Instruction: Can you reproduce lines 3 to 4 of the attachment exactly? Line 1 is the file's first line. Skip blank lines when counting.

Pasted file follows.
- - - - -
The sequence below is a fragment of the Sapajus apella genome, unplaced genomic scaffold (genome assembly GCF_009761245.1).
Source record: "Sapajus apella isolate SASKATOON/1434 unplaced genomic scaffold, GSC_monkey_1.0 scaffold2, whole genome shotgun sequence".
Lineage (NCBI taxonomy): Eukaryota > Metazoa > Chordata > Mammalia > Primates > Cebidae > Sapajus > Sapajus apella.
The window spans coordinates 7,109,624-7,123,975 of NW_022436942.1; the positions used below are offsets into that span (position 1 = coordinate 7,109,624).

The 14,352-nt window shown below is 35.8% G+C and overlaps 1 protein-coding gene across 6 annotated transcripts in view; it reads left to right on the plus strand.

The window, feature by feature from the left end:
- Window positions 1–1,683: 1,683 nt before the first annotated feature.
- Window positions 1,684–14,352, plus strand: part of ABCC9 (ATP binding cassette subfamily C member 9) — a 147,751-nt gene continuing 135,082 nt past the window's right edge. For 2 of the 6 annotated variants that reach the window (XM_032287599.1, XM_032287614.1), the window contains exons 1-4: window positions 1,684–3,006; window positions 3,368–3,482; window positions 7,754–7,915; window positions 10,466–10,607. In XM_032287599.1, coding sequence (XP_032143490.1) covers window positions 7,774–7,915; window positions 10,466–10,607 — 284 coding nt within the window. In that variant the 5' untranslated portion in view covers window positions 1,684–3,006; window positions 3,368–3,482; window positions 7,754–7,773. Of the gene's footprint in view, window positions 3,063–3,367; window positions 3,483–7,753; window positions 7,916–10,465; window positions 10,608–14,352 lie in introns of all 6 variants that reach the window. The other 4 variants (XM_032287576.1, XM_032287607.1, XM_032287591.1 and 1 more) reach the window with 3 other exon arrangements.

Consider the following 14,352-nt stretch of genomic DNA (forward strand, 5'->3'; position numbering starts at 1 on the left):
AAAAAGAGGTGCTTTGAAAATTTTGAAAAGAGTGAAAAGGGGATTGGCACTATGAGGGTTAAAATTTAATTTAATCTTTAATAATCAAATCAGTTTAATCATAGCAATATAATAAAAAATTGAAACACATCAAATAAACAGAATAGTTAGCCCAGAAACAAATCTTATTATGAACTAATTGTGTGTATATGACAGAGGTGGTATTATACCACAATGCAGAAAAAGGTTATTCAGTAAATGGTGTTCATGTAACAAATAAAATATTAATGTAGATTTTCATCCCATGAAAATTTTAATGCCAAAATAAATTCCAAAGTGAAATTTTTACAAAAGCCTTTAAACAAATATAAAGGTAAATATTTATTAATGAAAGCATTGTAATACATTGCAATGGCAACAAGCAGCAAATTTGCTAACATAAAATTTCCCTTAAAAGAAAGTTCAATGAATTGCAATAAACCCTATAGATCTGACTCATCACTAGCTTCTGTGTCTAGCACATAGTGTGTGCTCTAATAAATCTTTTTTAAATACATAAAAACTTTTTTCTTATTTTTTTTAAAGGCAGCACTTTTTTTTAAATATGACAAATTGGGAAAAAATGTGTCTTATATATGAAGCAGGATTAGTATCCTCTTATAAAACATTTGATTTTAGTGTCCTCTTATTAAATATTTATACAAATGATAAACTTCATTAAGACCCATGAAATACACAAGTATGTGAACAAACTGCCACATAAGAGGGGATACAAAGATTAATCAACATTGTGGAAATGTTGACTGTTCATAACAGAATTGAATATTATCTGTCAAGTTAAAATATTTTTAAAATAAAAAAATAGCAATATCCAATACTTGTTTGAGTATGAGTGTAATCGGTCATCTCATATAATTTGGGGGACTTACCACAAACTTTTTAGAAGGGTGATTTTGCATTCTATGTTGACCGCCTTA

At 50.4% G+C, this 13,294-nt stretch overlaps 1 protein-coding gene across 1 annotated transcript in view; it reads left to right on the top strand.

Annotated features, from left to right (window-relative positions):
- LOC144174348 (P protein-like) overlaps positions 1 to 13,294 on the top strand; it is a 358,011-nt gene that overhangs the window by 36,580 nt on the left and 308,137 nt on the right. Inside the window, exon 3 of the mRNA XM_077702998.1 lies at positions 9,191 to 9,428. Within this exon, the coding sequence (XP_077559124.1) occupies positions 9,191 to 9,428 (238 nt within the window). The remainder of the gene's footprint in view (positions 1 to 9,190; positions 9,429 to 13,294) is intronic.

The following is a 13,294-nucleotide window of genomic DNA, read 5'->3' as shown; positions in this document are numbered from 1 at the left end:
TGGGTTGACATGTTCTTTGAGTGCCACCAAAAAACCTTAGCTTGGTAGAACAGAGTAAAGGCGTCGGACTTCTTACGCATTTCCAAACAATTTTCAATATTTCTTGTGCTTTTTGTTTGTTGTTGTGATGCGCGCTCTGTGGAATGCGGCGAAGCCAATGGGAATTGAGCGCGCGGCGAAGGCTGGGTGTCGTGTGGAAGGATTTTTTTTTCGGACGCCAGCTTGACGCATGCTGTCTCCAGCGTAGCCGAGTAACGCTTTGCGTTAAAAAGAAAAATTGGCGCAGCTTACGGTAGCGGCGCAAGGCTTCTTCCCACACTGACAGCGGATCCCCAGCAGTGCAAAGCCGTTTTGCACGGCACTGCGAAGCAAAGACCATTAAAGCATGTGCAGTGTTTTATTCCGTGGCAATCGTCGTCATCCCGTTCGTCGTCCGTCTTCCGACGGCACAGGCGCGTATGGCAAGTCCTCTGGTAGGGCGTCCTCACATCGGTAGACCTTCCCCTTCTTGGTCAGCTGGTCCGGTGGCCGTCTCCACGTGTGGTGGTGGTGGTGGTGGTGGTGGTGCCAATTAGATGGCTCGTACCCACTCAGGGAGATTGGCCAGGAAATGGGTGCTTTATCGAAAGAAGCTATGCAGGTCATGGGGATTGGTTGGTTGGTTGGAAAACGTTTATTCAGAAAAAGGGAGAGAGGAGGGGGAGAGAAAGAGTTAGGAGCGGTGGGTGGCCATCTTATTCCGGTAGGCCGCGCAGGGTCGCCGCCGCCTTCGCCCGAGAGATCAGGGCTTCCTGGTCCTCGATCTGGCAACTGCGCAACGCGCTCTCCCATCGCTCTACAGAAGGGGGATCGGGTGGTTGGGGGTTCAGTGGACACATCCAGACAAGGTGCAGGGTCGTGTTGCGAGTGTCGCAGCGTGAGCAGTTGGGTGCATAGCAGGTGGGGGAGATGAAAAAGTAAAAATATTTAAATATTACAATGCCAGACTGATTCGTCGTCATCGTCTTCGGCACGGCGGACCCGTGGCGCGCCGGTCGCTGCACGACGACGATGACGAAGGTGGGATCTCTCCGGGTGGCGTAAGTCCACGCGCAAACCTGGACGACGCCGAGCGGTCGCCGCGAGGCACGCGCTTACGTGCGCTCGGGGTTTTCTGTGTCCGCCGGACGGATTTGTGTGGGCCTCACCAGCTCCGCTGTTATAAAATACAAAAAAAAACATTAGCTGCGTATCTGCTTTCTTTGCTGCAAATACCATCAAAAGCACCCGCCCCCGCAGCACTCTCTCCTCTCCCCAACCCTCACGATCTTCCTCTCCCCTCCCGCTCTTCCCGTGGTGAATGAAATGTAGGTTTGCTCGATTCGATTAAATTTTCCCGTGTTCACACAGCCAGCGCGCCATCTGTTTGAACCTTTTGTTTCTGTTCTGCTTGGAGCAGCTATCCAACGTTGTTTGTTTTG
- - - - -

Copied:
Lineage (NCBI taxonomy): Eukaryota > Metazoa > Chordata > Mammalia > Primates > Cebidae > Sapajus > Sapajus apella.
The window spans coordinates 7,109,624-7,123,975 of NW_022436942.1; the positions used below are offsets into that span (position 1 = coordinate 7,109,624).